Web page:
James Edgar channeled entrepreneurial spirit and a gift for making people smile into changing the way the world celebrates Christmas.
Edgar was the first department-store Santa Claus.
An immigrant from Scotland, he opened the James Edger & Co. department store in downtown Brockton, Massachusetts in the late 1800s.
He had a knack for clever promotion, a love of children and a patriotic zeal for hs adopted homeland, said Johnny Merian, a longtime Brockton businessman, who lights up like a child seeing Santa for the first time when he discusses the local legend.
Merian has long championed the cause of James Edgar. He’s working on a book about the first department-store Santa, discussed him at length in the 2011 documentary “Becoming Santa” and has found ways to honor him around the city.
Edgar “was a real-life Santa Claus. He loved his community. He wanted to make people happy,” said Merian.
“He lived the universal spirit of Christmas. That spirit still lives here in Brockton today.”
The 19th-century entrepreneur often greeted customers while dressed up as various child-friendly characters: a sea captain, a clown, even George Washington.
He donned a Santa Claus suit at his department store for the first time in 1890.
“Children from as far as Boston and Providence came by train to see Edgar as Santa.”
“He got the idea to dress up as Santa Claus based on an 1863 illustration of Santa by artist Thomas Nast,” writes the International Santa Claus Hall of Fame, which made Edgar one of its charter members in 2010.
The organization proclaims the Brockton businessman “The First Department Store Santa.”
Nast, a German immigrant and artist, created the first pop-culture images of Santa Claus that we know today: a plump jolly old elf with rosy cheeks, white bushy beard and red suit.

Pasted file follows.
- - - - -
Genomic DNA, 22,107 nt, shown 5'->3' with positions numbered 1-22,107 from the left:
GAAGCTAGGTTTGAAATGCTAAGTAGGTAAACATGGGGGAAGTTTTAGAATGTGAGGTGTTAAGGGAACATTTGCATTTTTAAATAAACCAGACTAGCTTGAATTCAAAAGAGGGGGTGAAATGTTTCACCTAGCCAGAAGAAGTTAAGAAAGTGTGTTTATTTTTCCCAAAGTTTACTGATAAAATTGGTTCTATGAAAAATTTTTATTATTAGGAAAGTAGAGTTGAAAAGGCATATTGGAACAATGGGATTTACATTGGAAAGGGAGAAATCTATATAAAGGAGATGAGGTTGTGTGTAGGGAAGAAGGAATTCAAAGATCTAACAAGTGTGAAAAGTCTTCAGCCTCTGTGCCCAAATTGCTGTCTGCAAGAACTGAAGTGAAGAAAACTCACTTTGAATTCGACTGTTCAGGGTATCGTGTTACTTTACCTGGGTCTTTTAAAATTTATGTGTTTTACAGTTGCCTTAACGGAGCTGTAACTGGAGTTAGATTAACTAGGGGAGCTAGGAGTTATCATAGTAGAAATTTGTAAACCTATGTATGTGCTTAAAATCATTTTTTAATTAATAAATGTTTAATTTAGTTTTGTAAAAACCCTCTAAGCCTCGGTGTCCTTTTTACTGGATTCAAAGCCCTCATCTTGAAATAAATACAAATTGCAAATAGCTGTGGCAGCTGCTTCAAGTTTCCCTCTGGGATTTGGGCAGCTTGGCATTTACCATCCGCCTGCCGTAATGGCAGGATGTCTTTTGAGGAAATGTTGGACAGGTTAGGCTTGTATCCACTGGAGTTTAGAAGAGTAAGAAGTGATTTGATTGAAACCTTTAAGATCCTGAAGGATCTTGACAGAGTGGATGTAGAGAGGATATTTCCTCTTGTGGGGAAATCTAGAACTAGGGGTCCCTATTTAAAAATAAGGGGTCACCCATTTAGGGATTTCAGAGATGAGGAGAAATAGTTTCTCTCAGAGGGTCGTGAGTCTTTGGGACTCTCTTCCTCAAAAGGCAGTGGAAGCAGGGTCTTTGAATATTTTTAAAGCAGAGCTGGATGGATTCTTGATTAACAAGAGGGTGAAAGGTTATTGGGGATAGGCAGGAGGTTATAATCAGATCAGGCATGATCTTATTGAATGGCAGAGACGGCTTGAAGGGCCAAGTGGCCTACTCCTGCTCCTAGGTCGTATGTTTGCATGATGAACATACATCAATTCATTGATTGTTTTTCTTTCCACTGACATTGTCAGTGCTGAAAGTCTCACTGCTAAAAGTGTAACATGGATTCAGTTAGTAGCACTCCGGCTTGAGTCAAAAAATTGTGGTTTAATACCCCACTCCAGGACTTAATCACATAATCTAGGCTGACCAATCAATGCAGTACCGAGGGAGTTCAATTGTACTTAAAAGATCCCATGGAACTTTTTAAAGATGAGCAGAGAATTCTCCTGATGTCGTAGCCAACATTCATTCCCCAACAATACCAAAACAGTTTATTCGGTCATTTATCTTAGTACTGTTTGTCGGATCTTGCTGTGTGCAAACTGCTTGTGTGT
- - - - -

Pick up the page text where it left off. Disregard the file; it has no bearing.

Nast’s version of Santa Claus appeared in national magazines such as Harper’s Weekly during and after the Civil War.
The same image appeared in the front door of Edgar’s department store, with the owner wearing a custom-made red Santa suit.
It proved to be an instant sensation.
“Within days,” adds the Hall of Fame, “children from as far as Boston and Providence, Rhode Island came by train to see Edgar as Santa.”
“Seeing Santa for the first time was a memory I have treasured all my life.” — Brockton resident Mr. Pearson
An old-timer identified only as Mr. Pearson described the experience to local historian Bob Kane many years later.
“I can still remember seeing Santa fo the first time,” said Person. “Nowadays Santa Claus is everywhere. Back in the 1890s, we saw drawings of him in the newspaper and magazines. But we never thought we’d see him in person.”
It was a memory, the man said, “I have treasured all my life.”
“Jim Edgar deserves a pedestal all his own up there alongside Paul Bunyan, Johnny Appleseed and John Henry,” Yankee Magazine wrote in 1969, in one of the few major pieces written about the Brockton businessman.
“His wonderful life of Americana is the caliber that inspires legends. Yet for some reason Edgar … has never received the credit he deserves.”
Immigrant success story
James Edgar was born on a farm in Duns, Berwickshire, Scotland on March 5, 1843, to John and Margaret (Lithgow) Edgar.
He “pawned his watch to pay his fare to America, arriving in Boston in 1865 with a total capital of one $2.50 gold piece and 25 cents,” wrote Kane, the Brockton historian, in a short 1992 Edgar biography.
“Jim Edgar deserves a pedestal all his own up there alongside Paul Bunyan, Johnny Appleseed and John Henry.” — Yankee Magazine
“After 10 years [of] working for the firm of Callendar, MacAusland & Troupe … James Edgar came to the conclusion that he could make more money working for James Edgar.”
He opened his first department store with a partner in Brockton in 1878.
The city of 100,000 people south of Boston is best known today as the home of the only undefeated heavyweight boxing champ, Rocky Marciano; and of the 1980s middleweight champ Marvelous Marvin Hagler.
In Edgar’s era, Brockton was in its glory as an industrial little powerhouse. Among other claims to fame, the city was the nation’s biggest shoe manufacturer in the 1800s.
“We pretty much shoed the whole Union army in the Civil War,” said John McGarry, who has portrayed Santa Claus in the city’s Christmas parade for many years.
Thomas Edison used energetic Brockton as the vehicle to demonstrate the power of his latest inventions.
“In late 1884, [Edison] personally supervised the wiring of the world’s first centrally powered theater, fire station, shoe factory [and] high school,” in Brockton, the city’s historical society notes.
But like many small industrial cities across the country, Brockton has fallen on harder times in recent decades as American manufacturing fled overseas.